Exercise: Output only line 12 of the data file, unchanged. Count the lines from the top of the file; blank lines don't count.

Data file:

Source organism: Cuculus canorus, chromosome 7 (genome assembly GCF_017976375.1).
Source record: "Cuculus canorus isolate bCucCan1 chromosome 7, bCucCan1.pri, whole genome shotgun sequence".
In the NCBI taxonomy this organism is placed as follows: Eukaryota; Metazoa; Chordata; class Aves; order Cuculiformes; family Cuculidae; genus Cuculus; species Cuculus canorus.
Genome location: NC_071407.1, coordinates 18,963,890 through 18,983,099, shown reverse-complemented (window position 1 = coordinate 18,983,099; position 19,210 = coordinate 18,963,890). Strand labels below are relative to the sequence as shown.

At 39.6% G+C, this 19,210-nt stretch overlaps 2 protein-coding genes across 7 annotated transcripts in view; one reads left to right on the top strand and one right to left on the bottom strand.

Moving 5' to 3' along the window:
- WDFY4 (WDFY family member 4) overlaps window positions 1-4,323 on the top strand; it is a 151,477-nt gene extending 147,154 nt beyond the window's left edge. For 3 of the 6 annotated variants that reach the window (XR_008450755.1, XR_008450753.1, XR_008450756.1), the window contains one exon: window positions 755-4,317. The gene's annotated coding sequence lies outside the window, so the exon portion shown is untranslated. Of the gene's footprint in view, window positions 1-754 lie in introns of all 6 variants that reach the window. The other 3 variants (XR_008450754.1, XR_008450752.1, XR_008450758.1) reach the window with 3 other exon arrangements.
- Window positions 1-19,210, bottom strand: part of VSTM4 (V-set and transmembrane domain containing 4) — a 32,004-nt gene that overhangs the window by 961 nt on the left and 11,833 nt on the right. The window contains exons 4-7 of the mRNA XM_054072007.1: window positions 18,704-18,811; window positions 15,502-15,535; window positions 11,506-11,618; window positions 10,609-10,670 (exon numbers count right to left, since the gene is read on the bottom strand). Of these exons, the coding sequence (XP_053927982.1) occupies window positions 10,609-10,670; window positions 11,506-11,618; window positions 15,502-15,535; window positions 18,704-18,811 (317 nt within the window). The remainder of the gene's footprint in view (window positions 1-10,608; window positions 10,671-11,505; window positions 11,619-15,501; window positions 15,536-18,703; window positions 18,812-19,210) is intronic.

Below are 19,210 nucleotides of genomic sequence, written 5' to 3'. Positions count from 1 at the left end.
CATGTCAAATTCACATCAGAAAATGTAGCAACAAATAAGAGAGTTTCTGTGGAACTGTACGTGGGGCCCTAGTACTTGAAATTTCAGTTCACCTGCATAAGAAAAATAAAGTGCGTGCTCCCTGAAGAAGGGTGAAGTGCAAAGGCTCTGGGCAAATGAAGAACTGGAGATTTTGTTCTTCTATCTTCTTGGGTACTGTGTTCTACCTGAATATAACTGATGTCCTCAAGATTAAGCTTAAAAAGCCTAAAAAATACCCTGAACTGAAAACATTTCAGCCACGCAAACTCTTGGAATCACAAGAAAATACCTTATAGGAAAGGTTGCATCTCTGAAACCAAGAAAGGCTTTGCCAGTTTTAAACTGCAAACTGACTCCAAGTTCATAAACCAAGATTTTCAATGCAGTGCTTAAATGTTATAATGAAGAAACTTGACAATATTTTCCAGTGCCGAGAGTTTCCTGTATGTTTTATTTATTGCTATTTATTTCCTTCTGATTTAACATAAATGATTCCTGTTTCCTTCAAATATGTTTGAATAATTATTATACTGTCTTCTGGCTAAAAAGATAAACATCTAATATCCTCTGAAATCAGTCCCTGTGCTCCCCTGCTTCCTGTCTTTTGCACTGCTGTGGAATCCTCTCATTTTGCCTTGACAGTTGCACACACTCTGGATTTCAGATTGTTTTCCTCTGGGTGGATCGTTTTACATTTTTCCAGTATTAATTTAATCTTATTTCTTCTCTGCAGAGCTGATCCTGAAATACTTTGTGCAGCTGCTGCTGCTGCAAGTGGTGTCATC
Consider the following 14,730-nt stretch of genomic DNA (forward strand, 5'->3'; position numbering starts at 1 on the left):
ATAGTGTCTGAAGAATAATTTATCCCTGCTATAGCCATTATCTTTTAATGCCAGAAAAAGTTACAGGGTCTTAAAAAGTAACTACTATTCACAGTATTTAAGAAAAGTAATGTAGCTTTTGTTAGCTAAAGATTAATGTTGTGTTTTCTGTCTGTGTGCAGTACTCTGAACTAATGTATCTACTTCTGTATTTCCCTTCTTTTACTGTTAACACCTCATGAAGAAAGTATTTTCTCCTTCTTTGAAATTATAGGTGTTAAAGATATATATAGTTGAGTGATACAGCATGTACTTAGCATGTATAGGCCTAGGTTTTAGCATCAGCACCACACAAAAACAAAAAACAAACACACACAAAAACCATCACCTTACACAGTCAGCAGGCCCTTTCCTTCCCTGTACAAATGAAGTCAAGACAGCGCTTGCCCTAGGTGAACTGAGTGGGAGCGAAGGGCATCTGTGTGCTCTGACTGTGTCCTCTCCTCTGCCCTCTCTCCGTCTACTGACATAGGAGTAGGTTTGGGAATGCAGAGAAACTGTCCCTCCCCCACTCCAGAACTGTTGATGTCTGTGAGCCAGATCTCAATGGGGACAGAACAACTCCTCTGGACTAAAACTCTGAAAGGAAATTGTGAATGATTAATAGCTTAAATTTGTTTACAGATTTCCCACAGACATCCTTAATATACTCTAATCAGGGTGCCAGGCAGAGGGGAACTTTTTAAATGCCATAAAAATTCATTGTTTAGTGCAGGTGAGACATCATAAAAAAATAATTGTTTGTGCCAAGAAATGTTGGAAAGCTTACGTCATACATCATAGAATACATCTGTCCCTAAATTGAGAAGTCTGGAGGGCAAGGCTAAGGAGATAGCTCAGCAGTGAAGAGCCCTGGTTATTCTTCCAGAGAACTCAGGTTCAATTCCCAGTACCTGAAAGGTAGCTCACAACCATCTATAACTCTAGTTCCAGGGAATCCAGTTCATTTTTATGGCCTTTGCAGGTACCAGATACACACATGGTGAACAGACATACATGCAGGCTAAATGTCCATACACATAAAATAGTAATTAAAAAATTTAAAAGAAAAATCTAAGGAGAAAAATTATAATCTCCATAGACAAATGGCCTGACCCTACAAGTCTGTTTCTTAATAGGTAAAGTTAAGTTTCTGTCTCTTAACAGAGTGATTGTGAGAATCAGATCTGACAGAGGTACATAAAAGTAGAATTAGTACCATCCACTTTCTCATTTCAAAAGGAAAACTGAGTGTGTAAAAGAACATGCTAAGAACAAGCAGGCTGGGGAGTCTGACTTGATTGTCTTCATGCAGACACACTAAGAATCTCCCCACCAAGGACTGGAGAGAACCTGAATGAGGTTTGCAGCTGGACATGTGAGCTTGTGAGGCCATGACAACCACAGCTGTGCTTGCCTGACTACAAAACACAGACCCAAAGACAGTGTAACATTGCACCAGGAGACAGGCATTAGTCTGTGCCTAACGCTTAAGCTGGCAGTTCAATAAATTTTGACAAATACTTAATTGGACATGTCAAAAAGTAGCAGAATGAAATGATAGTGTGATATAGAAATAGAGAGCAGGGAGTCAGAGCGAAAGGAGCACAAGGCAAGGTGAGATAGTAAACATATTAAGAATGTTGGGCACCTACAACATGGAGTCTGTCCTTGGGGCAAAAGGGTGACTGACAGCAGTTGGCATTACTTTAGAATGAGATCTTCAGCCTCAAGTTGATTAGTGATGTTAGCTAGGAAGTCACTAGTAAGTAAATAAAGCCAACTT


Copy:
ATAGTGTCTGAAGAATAATTTATCCCTGCTATAGCCATTATCTTTTAATGCCAGAAAAAGTTACAGGGTCTTAAAAAGTAACTACTATTCACAGTATTTAAGAAAAGTAATGTAGCTTTTGTTAGCTAAAGATTAATGTTGTGTTTTCTGTCTGTGTGCAGTACTCTGAACTAATGTATCTACTTCTGTATTTCCCTTCTTTTACTGTTAACACCTCATGAAGAAAGTATTTTCTCCTTCTTTGAAATTATAGGTGTTAAAGATATATATAGTTGAGTGATACAGCATGTACTTAGCATGTATAGGCCTAGGTTTTAGCATCAGCACCACACAAAAACAAAAAACAAACACACACAAAAACCATCACCTTACACAGTCAGCAGGCCCTTTCCTTCCCTGTACAAATGAAGTCAAGACAGCGCTTGCCCTAGGTGAACTGAGTGGGAGCGAAGGGCATCTGTGTGCTCTGACTGTGTCCTCTCCTCTGCCCTCTCTCCGTCTACTGACATAGGAGTAGGTTTGGGAATGCAGAGAAACTGTCCCTCCCCCACTCCAGAACTGTTGATGTCTGTGAGCCAGATCTCAATGGGGACAGAACAACTCCTCTGGACTAAAACTCTGAAAGGAAATTGTGAATGATTAATAGCTTAAATTTGTTTACAGATTTCCCACAGACATCCTTAATATACTCTAATCAGGGTGCCAGGCAGAGGGGAACTTTTTAAATGCCATAAAAATTCATTGTTTAGTGCAGGTGAGACATCATAAAAAAATAATTGTTTGTGCCAAGAAATGTTGGAAAGCTTACGTCATACATCATAGAATACATCTGTCCCTAAATTGAGAAGTCTGGAGGGCAAGGCTAAGGAGATAGCTCAGCAGTGAAGAGCCCTGGTTATTCTTCCAGAGAACTCAGGTTCAATTCCCAGTACCTGAAAGGTAGCTCACAACCATCTATAACTCTAGTTCCAGGGAATCCAGTTCATTTTTATGGCCTTTGCAGGTACCAGATACACACATGGTGAACAGACATACATGCAGGCTAAATGTCCATACACATAAAATAGTAATTAAAAAATTTAAAAGAAAAATCTAAGGAGAAAAATTATAATCTCCATAGACAAATGGCCTGACCCTACAAGTCTGTTTCTTAATAGGTAAAGTTAAGTTTCTGTCTCTTAACAGAGTGATTGTGAGAATCAGATCTGACAGAGGTACATAAAAGTAGAATTAGTACCATCCACTTTCTCATTTCAAAAGGAAAACTGAGTGTGTAAAAGAACATGCTAAGAACAAGCAGGCTGGGGAGTCTGACTTGATTGTCTTCATGCAGACACACTAAGAATCTCCCCACCAAGGACTGGAGAGAACCTGAATGAGGTTTGCAGCTGGACATGTGAGCTTGTGAGGCCATGACAACCACAGCTGTGCTTGCCTGACTACAAAACACAGACCCAAAGACAGTGTAACATTGCACCAGGAGACAGGCATTAGTCTGTGCCTAACGCTTAAGCTGGCAGTTCAATAAATTTTGACAAATACTTAATTGGACATGTCAAAAAGTAGCAGAATGAAATGATAGTGTGATATAGAAATAGAGAGCAGGGAGTCAGAGCGAAAGGAGCACAAGGCAAGGTGAGATAGTAAACATATTAAGAATGTTGGGCACCTACAACATGGAGTCTGTCCTTGGGGCAAAAGGGTGACTGACAGCAGTTGGCATTACTTTAGAATGAGATCTTCAGCCTCAAGTTGATTAGTGATGTTAGCTAGGAAGTCACTAGTAAGTAAATAAAGCCAACTT